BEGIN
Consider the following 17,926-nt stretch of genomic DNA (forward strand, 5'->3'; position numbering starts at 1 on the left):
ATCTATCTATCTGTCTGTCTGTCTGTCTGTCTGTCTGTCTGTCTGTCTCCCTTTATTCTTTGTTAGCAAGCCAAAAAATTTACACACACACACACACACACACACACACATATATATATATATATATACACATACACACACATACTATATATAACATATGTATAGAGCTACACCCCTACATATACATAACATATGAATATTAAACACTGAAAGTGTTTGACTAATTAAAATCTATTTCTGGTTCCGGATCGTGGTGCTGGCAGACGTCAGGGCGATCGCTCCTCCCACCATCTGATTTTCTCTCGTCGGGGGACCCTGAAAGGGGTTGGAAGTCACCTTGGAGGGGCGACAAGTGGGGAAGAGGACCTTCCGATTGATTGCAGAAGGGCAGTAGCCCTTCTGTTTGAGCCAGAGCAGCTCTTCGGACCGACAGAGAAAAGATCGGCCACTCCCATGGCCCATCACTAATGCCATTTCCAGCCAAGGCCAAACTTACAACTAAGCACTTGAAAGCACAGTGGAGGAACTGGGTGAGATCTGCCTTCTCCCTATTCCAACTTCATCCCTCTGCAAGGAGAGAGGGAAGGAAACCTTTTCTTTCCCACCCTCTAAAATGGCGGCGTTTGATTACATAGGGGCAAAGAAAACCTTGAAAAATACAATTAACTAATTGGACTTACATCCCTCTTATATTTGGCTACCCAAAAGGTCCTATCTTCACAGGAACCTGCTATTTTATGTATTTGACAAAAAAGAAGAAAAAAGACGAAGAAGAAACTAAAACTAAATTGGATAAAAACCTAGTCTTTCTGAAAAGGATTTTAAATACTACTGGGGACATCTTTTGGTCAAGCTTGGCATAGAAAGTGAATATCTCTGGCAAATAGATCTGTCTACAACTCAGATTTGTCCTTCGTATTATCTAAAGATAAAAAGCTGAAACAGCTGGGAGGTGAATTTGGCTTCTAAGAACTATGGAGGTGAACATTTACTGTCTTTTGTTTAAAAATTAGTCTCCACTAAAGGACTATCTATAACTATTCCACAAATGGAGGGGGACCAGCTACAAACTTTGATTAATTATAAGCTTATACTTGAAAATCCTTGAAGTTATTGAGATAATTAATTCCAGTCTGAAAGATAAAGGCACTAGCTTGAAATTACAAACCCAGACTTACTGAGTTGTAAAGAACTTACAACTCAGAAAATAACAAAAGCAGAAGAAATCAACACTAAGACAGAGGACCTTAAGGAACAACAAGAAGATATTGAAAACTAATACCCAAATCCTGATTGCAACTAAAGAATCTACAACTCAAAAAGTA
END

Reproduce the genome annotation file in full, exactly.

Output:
Consider the following 17,926-nt stretch of genomic DNA (forward strand, 5'->3'; position numbering starts at 1 on the left):
ATCTATCTATCTGTCTGTCTGTCTGTCTGTCTGTCTGTCTGTCTGTCTCCCTTTATTCTTTGTTAGCAAGCCAAAAAATTTACACACACACACACACACACACACACACATATATATATATATATATACACATACACACACATACTATATATAACATATGTATAGAGCTACACCCCTACATATACATAACATATGAATATTAAACACTGAAAGTGTTTGACTAATTAAAATCTATTTCTGGTTCCGGATCGTGGTGCTGGCAGACGTCAGGGCGATCGCTCCTCCCACCATCTGATTTTCTCTCGTCGGGGGACCCTGAAAGGGGTTGGAAGTCACCTTGGAGGGGCGACAAGTGGGGAAGAGGACCTTCCGATTGATTGCAGAAGGGCAGTAGCCCTTCTGTTTGAGCCAGAGCAGCTCTTCGGACCGACAGAGAAAAGATCGGCCACTCCCATGGCCCATCACTAATGCCATTTCCAGCCAAGGCCAAACTTACAACTAAGCACTTGAAAGCACAGTGGAGGAACTGGGTGAGATCTGCCTTCTCCCTATTCCAACTTCATCCCTCTGCAAGGAGAGAGGGAAGGAAACCTTTTCTTTCCCACCCTCTAAAATGGCGGCGTTTGATTACATAGGGGCAAAGAAAACCTTGAAAAATACAATTAACTAATTGGACTTACATCCCTCTTATATTTGGCTACCCAAAAGGTCCTATCTTCACAGGAACCTGCTATTTTATGTATTTGACAAAAAAGAAGAAAAAAGACGAAGAAGAAACTAAAACTAAATTGGATAAAAACCTAGTCTTTCTGAAAAGGATTTTAAATACTACTGGGGACATCTTTTGGTCAAGCTTGGCATAGAAAGTGAATATCTCTGGCAAATAGATCTGTCTACAACTCAGATTTGTCCTTCGTATTATCTAAAGATAAAAAGCTGAAACAGCTGGGAGGTGAATTTGGCTTCTAAGAACTATGGAGGTGAACATTTACTGTCTTTTGTTTAAAAATTAGTCTCCACTAAAGGACTATCTATAACTATTCCACAAATGGAGGGGGACCAGCTACAAACTTTGATTAATTATAAGCTTATACTTGAAAATCCTTGAAGTTATTGAGATAATTAATTCCAGTCTGAAAGATAAAGGCACTAGCTTGAAATTACAAACCCAGACTTACTGAGTTGTAAAGAACTTACAACTCAGAAAATAACAAAAGCAGAAGAAATCAACACTAAGACAGAGGACCTTAAGGAACAACAAGAAGATATTGAAAACTAATACCCAAATCCTGATTGCAACTAAAGAATCTACAACTCAAAAAGTA